Egypt: Islamists call for rejection of army coup

Protesters in Cairo's Tahrir Square. Picture: Reuters
Protesters in Cairo's Tahrir Square. Picture: Reuters
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EGYPT’S Islamists have called a “Day of Rejection” for today in an effort to harness support against what they view as a military coup, even as the army detained the leader of deposed president Mohammed Morsi’s Muslim Brotherhood movement.

The dramatic exit of Mr Morsi on Wednesday was greeted with delight by millions of people on the streets of Cairo and other cities overnight, but there was simmering resentment among Egyptians who opposed military intervention.

An Islamist coalition led by the Muslim Brotherhood last night appealed to Egyptians to demonstrate across the nation in a “Friday of rejection” against the military’s move.

The National Coalition in Support of Legitimacy “calls on the Egyptian people to take to the streets and mobilise peacefully” after Friday prayers “to say ‘no’ to military detentions, ‘no’ to the military coup”, a statement issued by the group read.

Perhaps aware of the risk of a polarised society, Egypt’s new interim leader, constitutional court chief judge Adli Mansour, used his inauguration yesterday to hold out an olive branch to the Brotherhood.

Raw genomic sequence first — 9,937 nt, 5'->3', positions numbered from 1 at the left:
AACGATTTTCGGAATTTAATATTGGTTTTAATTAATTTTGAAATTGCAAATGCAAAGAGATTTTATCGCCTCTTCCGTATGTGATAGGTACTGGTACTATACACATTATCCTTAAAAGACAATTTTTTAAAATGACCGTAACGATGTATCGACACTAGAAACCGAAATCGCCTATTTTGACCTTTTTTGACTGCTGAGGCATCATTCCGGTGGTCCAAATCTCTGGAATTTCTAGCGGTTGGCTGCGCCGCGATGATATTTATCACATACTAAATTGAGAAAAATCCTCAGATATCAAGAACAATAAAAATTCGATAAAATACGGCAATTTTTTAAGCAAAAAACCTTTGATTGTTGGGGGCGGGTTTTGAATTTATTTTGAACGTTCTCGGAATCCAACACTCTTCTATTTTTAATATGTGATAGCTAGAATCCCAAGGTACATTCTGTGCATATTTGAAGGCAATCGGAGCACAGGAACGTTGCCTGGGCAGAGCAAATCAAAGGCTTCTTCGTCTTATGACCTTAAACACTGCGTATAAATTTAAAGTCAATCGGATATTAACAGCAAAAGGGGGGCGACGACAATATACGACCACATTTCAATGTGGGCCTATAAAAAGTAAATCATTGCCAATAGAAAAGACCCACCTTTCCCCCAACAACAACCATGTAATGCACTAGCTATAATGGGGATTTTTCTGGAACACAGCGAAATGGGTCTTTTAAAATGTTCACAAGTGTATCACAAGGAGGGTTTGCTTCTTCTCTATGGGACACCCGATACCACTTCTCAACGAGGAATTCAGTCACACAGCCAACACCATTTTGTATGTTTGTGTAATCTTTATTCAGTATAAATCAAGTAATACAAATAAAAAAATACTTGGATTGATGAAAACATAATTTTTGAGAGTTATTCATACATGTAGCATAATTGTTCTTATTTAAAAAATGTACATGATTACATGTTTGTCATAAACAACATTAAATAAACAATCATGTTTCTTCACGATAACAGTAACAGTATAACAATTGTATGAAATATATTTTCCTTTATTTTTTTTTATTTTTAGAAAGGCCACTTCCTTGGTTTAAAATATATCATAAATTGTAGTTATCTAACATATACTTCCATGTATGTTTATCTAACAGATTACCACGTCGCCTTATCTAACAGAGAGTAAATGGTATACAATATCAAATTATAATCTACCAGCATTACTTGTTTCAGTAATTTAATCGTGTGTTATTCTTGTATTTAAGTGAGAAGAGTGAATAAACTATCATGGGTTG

A technocratic interim government will be formed, along with a panel for national reconciliation, and the constitution will be reviewed. Mr Mansour said parliamentary and presidential elections would be held, but he did not specify when.

But a senior Brotherhood official said it would not work with “the usurper authorities”. Another of its politicians said Mr Morsi’s overthrow would push other groups, though not his own, to violent resistance.

The sweep against the Muslim Brotherhood leadership included the group’s top leader, a figure venerated among its followers, supreme guide Muhammad Badie.

There are fears of a violent backlash from Islamists against the army move, particularly from hardliners, some of whom belong to former armed militant groups. Clashes between Islamists and police erupted in several places around the country after the army’s announcement of Mr Morsi’s removal on Wednesday night, leaving at least nine dead.

According to security officials, also arrested were Mr Badie’s predecessor as general guide, Mehdi Akef; the head of the Brotherhood’s political party, Saad Katatni; one of Mr Badie’s deputies Rashad Bayoumi; and ultra-conservative Muslim figure Hazem Abu Ismail, who has a considerable street following.

Authorities have also issued a wanted list for more than 200 Brotherhood members and leaders of other Islamist groups. Among them is Khairat el-Shater, a businessman and another deputy of the general guide who is considered the most powerful figure in the Brotherhood.

Egypt’s armed forces have been at the heart of power since officers staged the 1952 overthrow of King Farouk.

The protests that spurred the military to step in this time were rooted in a liberal opposition that lost elections to Islamists, but their ranks were swollen by anger over broken promises on the economy and shrinking real incomes.

The downfall of Egypt’s first elected leader to emerge from the Arab Spring revolutions raised questions about the future of political Islam, which only lately seemed triumphant.

The toppling of Mr Morsi divided the Middle East yesterday, with Tunisia’s ruling Islamists denouncing it as a coup while Gulf Arab leaders celebrated.